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What to Expect During an IRS Tax Audit

When you receive a notice that your tax return is being audited, it will generally cause some anxiety. Even if you think you did your taxes correctly, it’s impossible to know with certainty that the IRS won’t find something wrong with your return.

The audit process can be challenging. However, if you know what to expect, you can prepare yourself and get through the process as painlessly as possible.

Why Audits Happen

First, you should understand that just because you were selected for IRS audit, it doesn’t mean something is wrong with your return. The IRS selects returns for audits for several reasons:

  • If you have a high income, you are more likely to be audited.
  • If you have unusually large deductions, it can increase your audit risk.
  • Some returns are selected for audit by IRS computer programs.

These computer programs analyze your return to estimate the likelihood you have committed an error. If your return has a high potential for error, you may be selected for an IRS examination, even if you filed your taxes properly.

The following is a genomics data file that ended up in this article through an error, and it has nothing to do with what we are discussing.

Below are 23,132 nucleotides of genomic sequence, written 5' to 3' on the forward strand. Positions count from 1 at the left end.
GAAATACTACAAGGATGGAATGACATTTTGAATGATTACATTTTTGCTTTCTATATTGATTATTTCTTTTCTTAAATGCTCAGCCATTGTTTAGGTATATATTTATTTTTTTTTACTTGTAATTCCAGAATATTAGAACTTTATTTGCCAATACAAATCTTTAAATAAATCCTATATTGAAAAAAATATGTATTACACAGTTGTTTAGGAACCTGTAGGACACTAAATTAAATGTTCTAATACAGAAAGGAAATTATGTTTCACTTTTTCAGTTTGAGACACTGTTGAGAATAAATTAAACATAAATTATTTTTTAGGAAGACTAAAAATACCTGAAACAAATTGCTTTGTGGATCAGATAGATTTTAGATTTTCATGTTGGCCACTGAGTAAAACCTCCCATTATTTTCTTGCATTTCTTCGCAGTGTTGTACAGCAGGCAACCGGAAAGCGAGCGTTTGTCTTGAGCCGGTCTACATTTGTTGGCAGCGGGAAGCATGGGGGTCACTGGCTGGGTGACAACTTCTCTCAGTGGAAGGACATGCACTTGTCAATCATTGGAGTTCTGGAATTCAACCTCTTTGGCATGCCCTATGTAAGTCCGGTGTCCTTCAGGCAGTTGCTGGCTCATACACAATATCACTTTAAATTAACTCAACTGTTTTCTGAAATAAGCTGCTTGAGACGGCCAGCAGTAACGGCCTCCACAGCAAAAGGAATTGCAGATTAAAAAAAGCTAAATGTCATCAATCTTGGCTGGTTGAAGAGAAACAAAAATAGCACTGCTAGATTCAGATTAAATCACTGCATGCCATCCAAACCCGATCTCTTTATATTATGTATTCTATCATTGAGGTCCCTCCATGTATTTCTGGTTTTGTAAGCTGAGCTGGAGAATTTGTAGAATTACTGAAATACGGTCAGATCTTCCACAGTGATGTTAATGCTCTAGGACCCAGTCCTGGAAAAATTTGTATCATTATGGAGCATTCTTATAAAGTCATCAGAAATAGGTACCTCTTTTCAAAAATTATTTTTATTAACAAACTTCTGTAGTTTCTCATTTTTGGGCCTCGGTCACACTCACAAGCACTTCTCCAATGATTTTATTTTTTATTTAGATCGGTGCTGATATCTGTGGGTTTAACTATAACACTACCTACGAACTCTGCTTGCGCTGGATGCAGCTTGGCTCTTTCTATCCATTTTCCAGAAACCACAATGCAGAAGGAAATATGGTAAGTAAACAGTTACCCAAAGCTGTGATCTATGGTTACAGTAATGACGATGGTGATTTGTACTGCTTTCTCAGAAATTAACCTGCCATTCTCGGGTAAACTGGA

Types of Audits

The IRS does audits by correspondence, at IRS offices, or in the field. Correspondence audits are most common and typically relate to one or a few questionable items on your return.

During the audit process, the IRS is going to ask you for information. They may ask you to produce documents to support your income, deductions, or credits claimed on your return.

At the end of the audit, the IRS examiner will issue a report that determines whether you owe additional tax.

Audit Defense Help

You can have a tax attorney communicate with the IRS examiner on your behalf. This is the best option for most taxpayers because you don’t want to risk saying or doing the wrong thing during the process.

For example, you may be audited because of some large business expense deductions. However, if you disclose information during the audit that indicates other issues—such as unreported income—the examiner has the ability to scrutinize the rest of your tax return. You could even end up being accused of tax fraud if you intentionally broke any tax laws.

If you don’t agree with the IRS examiner’s report, you have the option to appeal your case.

Before you communicate with an IRS examiner, contact a tax audit defense attorney to discuss your case.

Out tax attorneys handle audit defense for individual and business taxpayers. Call The Gartzman Law Firm at (770) 939-7710 now to schedule your consultation.